An attempt at updating Canada’s animal cruelty laws was curbed last night, with the government joining the Conservatives to vote down Beaches-East York MP Nathaniel Erskine-Smith’s private members’ bill.
The Liberal MP’s bill would have modernized the criminal code’s animal section, banned the practice of shark finning, banned the sale of cat and dog fur and required cat and dog fur to be labelled.
A yes vote last night, October 5, would have sent Bill C-246 to committee for further study, but with a vote of 198-84 the bill was shut down at second reading. His party did not officially endorse the bill, which faced backlash from hunters, anglers and the farming industry when it was first introduced in February. Opponents feared that it would affect hunting and angling and open the door to legal challenges against farmers.
In response to the backlash, Erskine-Smith significantly watered down his bill between first and second reading, taking out portions he learned caused concern.
Private members’ bills rarely pass in the House of Commons, but Erskine-Smith hoped that a cause he believes Canadians of all parties care about would receive bi-partisan support, particularly because a form of this bill had been bandied about the house for almost two decades and some of Canada’s animal laws have not been updated since 1892.
The Bloc and the NDP were widely in favour of the bill, and he received support from several politicians across the aisle including NDP leader Tom Mulcair and Conservative Michelle Rempel. Prime Minister Justin Trudeau voted against the bill.
Hockey icon Don Cherry — who founded a pet rescue operation — came out swinging in favour of the bill late last month, devoting a video to the subject.
Show your support for Bill C-246 https://t.co/eHkFoQeNS1
— Don Cherry (@CoachsCornerCBC) September 29, 2016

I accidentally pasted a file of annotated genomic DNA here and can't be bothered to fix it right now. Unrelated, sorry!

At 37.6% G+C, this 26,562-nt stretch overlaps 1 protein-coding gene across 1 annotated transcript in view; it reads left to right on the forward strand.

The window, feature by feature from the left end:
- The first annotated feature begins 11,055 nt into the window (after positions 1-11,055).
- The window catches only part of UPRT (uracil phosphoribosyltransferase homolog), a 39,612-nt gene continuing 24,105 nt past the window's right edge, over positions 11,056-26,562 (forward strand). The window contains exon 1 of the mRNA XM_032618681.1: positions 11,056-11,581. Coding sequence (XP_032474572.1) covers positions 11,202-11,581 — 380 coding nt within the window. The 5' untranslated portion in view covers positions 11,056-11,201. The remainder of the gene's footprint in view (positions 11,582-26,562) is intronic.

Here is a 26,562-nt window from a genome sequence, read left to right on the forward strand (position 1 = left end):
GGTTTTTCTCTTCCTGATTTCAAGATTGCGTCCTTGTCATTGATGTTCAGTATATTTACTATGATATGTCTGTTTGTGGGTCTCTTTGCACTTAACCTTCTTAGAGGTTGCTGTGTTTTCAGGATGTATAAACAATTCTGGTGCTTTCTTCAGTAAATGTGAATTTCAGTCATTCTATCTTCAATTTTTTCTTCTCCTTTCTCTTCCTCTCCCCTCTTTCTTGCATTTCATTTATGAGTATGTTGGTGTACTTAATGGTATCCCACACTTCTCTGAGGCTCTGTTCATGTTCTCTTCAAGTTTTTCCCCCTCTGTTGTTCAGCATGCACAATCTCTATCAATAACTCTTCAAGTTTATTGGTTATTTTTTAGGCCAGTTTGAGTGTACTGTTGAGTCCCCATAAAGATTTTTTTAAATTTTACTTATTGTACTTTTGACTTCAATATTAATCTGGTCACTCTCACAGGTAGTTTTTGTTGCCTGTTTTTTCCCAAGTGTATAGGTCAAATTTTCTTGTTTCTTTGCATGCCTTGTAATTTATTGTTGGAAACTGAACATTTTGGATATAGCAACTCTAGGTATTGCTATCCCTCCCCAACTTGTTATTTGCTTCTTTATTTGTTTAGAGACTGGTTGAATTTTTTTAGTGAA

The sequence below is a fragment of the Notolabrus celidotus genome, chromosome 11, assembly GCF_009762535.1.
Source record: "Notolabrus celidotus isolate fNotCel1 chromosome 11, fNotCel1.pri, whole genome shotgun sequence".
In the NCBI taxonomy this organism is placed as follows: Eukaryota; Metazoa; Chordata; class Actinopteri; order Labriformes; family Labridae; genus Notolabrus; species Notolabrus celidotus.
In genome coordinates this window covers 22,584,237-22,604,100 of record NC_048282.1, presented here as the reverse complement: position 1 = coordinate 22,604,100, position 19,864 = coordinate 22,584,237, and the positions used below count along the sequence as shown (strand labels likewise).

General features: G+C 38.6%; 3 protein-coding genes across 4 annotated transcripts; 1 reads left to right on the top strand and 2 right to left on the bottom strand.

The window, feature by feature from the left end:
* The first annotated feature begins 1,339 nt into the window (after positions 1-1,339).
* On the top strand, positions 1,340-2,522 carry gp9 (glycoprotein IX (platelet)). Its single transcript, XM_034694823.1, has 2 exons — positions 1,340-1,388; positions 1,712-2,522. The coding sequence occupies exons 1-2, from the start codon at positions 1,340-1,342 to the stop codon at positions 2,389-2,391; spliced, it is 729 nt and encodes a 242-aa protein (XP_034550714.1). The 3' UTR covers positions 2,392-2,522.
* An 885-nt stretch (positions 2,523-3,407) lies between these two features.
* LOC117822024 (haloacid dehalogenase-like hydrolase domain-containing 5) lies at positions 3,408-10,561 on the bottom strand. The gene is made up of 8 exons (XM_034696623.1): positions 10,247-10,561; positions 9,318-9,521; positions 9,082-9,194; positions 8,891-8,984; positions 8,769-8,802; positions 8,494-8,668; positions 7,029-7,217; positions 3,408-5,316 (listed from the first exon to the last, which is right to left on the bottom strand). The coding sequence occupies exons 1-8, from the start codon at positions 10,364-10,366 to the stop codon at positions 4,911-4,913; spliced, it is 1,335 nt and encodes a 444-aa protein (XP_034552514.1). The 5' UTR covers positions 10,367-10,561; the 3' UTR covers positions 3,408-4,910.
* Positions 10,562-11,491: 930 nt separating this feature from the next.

— Nate Erskine-Smith (@beynate) October 6, 2016
But it wasn’t enough to get the bill to committee.
“The lobby from hunters and anglers, chicken farmers … there was a large group of organizations that view this as the thin edge of the wedge if we do anything for animals, even if its ending obvious animal cruelty measures,” said Erskine-Smith.
But he is confident his bill has brought Canada one step closer to modernizing its animal protection laws — and he expects to see the government introduce its own reforms in the near future.
“A number of my colleagues voted [with the government] because they were assured by the justice minister that action will be taken by government,” he said. “The justice minister has said that she will consult, she will review the criminal code, and that action will be taken by this government to end animal cruelty and to improve animal protection laws. And I’m happy to say that would not have occurred but for our bringing the bill forward, and more importantly Canadians across the country being so vocal and supportive.”
Private members’ bills are “often an opportunity to put an issue on the government’s agenda that wasn’t already on the agenda, and I think that’s exactly what we’ve accomplished,” he said.
Justice Minister Jody Wilson-Raybould said in a statement that the bill “raised the important issue of animal protections and has created the opportunity for Canadians and advocacy groups to share a wide range of opinions and concerns on the topic.”
While the government believed animal cruelty is “an important social issue that deserves a national conversation,” she said, comprehensive reforms to animal cruelty laws “must involve large scale consultation with all stakeholders, including rural Canadians and those who have concerns about the effect of this proposed legislation on legitimate animal uses, such as farming, hunting and fishing.”
She said she “will be having discussions on expanding the definition of bestiality and the definition of animal fighting in the [criminal code].”
This story has been updated.